BlitzMax is also the first modular version of the language, allowing modules/plugins to be written for the language itself. This opened up new possibilities for programmers to configure the language, as well as to purchase additional components from Blitz Research Limited. For instance, the official BlitzMax cross-platform GUI module (known as MaxGUI) was released by Blitz Research Limited, allowing developers to write GUI interfaces for their applications on Linux (FLTK), Mac (Cocoa), and Windows. Various user-contributed modules extend the use of the language by wrapping such libraries as wxWidgets, Cairo, FontConfig as well as a selection of database modules. In addition, there are many third-party 3D modules available for BlitzMax, including MiniB3D[2] - an open-source OpenGL engine which can be compiled and used on all 3 of BlitzMax's supported platforms.

In October 2007, BlitzMax update v1.26 included the addition of a reflection module [1], which further increased the flexibility of the language. As of BlitzMax update v1.32, BlitzMax ships with new threading and Lua Scripting modules and most of the standard library functions have been updated so that they are unicode friendly [2].

Programs written in BlitzMax require compilation on the target platform since BlitzMax is multi-platform but not entirely cross-platform. Compilation for each target CPU (Mac PPC, Mac x86, Linux x86, Windows x86) requires a hardware computer based on that CPU upon which the BlitzMax compiler is run. This allows the creation of an executable binary for that platform. To compile for more than one platform requires the compiler to be run on that platform, and thus requires as many target computer platforms as systems on which sourcecode is to be deployed. However, BlitzMax as a language itself requires very little modification in order to be fully cross-platform compatible and in many cases requires just a recompilation, making cross-platform development quick and easy.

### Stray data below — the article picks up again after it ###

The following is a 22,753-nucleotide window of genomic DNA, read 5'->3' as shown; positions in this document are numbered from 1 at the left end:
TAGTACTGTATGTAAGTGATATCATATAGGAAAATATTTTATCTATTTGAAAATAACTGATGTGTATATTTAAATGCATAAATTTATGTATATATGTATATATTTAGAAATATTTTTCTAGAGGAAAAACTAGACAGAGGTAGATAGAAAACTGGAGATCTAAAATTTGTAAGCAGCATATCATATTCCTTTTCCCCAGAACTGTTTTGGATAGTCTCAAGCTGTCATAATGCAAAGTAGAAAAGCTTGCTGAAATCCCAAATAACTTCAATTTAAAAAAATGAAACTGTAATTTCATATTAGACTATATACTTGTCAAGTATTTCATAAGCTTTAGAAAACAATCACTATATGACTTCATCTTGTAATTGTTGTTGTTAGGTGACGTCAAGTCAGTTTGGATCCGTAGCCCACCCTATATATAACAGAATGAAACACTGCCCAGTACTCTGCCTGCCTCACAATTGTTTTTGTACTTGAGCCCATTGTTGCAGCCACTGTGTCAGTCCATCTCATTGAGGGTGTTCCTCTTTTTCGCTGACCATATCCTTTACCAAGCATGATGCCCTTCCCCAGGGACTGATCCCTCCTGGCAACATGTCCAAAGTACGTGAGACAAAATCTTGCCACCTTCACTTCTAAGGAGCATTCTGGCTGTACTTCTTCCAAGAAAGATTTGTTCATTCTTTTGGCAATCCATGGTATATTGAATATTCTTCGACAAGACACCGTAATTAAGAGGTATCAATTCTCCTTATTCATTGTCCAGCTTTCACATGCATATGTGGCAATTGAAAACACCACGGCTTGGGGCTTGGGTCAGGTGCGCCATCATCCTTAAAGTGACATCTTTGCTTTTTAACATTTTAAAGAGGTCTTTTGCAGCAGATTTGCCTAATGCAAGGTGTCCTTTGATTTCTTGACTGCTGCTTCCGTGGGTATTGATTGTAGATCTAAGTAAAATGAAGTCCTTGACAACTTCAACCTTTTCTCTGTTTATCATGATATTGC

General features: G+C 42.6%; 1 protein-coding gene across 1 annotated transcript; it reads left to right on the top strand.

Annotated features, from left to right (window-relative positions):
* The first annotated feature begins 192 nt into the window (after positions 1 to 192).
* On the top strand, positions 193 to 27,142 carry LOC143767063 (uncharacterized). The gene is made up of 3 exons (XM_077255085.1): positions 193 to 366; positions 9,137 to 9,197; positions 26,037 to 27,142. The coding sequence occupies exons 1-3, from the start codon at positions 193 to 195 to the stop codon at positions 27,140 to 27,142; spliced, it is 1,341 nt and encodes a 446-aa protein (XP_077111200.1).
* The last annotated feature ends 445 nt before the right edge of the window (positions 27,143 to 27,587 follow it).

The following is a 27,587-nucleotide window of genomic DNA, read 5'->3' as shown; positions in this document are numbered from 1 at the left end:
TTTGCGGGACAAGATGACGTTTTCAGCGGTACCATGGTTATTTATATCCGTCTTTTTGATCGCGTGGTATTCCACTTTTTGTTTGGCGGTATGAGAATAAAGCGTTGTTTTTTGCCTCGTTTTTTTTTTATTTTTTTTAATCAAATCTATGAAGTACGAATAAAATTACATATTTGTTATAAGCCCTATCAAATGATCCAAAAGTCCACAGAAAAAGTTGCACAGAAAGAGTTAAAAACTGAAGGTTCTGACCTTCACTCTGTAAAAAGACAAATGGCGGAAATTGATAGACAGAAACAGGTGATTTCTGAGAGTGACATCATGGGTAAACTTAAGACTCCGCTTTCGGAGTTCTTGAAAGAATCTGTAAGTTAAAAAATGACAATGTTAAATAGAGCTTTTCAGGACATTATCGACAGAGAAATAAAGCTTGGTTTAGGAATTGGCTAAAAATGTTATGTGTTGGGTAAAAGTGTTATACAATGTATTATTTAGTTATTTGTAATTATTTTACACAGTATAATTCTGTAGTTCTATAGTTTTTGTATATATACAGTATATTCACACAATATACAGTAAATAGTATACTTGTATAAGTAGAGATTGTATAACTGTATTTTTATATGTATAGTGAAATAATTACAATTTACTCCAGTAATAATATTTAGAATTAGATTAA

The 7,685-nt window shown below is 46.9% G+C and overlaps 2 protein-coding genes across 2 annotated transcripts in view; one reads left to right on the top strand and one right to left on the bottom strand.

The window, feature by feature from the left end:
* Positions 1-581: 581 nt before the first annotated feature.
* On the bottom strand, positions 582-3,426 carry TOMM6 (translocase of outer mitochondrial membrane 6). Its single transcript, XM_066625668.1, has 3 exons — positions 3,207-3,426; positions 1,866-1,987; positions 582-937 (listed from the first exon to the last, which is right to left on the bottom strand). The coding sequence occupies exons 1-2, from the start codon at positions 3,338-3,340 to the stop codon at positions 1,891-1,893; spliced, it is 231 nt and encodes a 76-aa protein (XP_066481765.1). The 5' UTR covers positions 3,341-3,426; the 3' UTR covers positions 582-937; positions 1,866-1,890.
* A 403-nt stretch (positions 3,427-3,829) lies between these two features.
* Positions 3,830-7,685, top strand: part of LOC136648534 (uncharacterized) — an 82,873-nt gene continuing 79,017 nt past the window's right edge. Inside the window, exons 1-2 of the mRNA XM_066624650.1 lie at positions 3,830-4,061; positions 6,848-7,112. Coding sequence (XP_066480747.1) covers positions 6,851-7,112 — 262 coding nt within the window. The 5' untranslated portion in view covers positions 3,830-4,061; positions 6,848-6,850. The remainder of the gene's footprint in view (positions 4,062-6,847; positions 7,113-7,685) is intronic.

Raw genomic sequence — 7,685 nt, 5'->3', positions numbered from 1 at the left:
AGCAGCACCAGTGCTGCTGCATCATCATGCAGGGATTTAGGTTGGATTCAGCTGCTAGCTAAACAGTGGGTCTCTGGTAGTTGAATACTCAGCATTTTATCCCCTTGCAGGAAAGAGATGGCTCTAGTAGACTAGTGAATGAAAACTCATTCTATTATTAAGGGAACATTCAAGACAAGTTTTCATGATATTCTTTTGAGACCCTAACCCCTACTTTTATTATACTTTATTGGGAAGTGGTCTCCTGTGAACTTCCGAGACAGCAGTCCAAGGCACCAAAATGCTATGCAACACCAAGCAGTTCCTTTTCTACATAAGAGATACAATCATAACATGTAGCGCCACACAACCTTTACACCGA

Blitz3D SDK

The latest product from Blitz Research Limited, a 3D graphics engine based on the engine in Blitz3D. It is designed to be used with C++, C#, BlitzMax and PureBasic, however it can be used with other languages.

Max3D module

Blitz Research is currently working on a next-generation 3D engine which will feature an easy-to-use command API similar to but more advanced than that of Blitz3D. The module will be designed to provide a cross-platform 3D graphics API, bringing official 3D support to Mac and Linux. The module is rumored to be initially based on OpenGL with possibly later support for DirectX on Windows. It is also said to be similar to the Blitz3D SDK in that initially it will provide an interface for the BlitzMax language and later provide access from other languages such as C or a derivative thereof.

Sample code

The following code creates a windowed application that shows the current time in binary and decimal format. This code is written in Blitz Basic, but will compile and run in both Blitz3D and BlitzPlus. See below for the same example written in BlitzMax.

 AppTitle "Binary Clock"
 Graphics 150,80,16,3
  ;Copy, modify and redistribute this source as much as you like
 
 
  ;#####################################################
  ;                      MAIN LOOP
  ;#####################################################
 
  ;create a timer that means the main loop will be 
  ;executed twice a second